18 March


Edward H. Royle & Partners LLP would like to take a moment to discuss the current situation surrounding the global Coronavirus pandemic.  Public health officials are, of course, your best source of information for health and safety issues arising from the pandemic.

As far as court appearances go, please contact your lawyer’s office, but avoid attending your lawyer’s office in person unless your counsel specifically advises you to come.  The Law Society is allowing affidavits to be commissioned outside the personal presence of counsel, so there should be little need to attend your counsel’s office in person.

Your lawyer can and should advise you as to whether you need to attend court or not.  If your matter is in provincial court, and you are able to read this online yourself (in other words you are out of custody), in all likelihood you do not need to attend court.  Courts have been directed to allow defendants not to appear personally in order to facilitate social distancing efforts.

Furthermore, if you are in remand court (no date has yet been scheduled for a preliminary hearing or trial), your case is being adjourned for ten (10) weeks.  A list of specific dates can be found online by following the link below:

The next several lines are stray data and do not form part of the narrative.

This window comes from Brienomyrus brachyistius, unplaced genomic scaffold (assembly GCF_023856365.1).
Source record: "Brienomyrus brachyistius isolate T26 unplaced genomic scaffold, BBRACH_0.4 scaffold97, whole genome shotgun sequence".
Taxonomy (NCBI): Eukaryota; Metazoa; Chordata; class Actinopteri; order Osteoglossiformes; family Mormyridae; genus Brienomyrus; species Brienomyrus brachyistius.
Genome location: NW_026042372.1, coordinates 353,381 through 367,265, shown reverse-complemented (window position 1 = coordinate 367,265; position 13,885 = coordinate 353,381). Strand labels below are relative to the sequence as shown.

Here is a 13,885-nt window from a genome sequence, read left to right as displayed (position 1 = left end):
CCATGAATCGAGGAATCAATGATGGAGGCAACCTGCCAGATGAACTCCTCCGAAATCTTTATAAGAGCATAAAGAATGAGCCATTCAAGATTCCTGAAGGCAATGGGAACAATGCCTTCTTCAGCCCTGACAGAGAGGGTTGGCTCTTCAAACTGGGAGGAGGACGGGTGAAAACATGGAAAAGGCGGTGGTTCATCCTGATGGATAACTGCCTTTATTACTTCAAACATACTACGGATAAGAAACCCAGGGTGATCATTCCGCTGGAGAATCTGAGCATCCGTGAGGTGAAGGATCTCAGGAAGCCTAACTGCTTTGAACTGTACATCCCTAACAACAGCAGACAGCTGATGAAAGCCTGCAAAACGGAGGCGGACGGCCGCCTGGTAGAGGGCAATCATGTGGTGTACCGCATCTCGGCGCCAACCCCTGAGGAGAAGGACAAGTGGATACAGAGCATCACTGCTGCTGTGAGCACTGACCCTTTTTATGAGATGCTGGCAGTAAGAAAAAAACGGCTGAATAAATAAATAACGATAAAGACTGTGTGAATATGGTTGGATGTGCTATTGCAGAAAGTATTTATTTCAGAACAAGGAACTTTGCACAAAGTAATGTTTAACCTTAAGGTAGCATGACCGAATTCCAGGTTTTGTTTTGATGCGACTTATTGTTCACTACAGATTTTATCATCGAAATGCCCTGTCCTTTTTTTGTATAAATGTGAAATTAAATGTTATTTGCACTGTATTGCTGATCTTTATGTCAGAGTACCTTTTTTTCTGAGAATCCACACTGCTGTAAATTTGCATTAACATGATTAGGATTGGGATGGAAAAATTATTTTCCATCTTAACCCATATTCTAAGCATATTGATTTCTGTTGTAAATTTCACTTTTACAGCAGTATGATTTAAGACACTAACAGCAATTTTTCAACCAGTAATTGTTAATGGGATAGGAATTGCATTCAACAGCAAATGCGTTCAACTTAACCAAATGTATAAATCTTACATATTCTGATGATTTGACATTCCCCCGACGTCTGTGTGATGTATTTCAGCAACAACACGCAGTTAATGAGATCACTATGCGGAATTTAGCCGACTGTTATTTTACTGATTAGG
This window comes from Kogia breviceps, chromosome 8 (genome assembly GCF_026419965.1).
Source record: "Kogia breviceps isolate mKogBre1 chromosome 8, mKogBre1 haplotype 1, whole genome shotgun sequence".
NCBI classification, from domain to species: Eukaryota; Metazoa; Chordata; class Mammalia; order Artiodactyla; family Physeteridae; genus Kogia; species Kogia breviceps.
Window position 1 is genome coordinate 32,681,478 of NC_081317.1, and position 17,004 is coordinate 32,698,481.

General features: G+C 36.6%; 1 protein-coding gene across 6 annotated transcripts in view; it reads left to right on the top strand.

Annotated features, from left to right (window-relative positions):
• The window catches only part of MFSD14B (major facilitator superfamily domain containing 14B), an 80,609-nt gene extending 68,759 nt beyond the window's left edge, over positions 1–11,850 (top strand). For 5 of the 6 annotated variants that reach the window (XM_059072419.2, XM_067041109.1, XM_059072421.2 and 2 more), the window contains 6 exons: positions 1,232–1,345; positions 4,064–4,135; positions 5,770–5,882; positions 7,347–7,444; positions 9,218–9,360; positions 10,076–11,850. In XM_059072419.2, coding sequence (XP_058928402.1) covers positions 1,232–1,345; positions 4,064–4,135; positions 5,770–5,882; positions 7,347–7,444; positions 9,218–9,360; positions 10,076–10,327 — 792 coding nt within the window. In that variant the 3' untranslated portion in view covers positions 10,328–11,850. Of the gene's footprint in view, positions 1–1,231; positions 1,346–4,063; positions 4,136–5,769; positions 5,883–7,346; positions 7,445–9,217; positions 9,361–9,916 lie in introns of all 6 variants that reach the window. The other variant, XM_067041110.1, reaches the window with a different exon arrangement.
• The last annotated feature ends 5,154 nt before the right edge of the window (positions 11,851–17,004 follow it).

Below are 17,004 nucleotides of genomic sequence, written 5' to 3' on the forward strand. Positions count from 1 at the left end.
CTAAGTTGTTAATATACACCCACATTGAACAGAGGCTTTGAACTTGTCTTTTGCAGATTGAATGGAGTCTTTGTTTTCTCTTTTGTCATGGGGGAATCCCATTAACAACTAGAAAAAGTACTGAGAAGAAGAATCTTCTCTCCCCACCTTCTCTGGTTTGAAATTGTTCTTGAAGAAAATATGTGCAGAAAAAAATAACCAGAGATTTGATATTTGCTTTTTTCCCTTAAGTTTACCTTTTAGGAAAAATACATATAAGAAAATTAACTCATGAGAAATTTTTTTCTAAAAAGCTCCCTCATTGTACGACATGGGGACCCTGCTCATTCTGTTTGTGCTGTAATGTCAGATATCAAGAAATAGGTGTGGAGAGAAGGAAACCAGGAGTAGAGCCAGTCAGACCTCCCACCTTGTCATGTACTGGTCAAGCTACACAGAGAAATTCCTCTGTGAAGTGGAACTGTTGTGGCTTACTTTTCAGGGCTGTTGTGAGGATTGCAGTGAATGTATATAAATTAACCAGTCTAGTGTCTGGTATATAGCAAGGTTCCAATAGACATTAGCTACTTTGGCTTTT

If you, a loved one, a friend or a colleague, has a matter in bail court, be assured that your lawyer is doing everything he or she can do to have your bail hearing heard.  The defence bar feels it is imperative to prioritize bail hearings.  Once Covid-19 makes its way into the provincial gaols, it is expected to spread rapidly.  The best way to avoid or slow its spread inside provincial detention centers is to reduce the number of defendants being detained without bail.  The lower the inmate population, the less easily the virus can spread.

In-custody trials and preliminary hearings in the Ontario Court of Justice are expected to proceed as scheduled, wherever possible.

Matters in the Superior Court of Justice, by contrast, have ground virtually to a halt.  That Court has ordered a halt to all new trials, whether with a jury or by judge alone, until further notice.  While the SCJ’s plan is to conduct bails and to do allow the defendant and possibly witnesses to appear by video, the Court is still making the arrangements and, as of March 17, 2020, those arrangements had not yet been made and bail and detention reviews were being adjourned.  Your lawyer can and will update you on the status of those arrangements.

We will update this post as more information becomes available with respect to the impact on the courts and how the government is dealing with ensuring that access to justice is maximized during this time.


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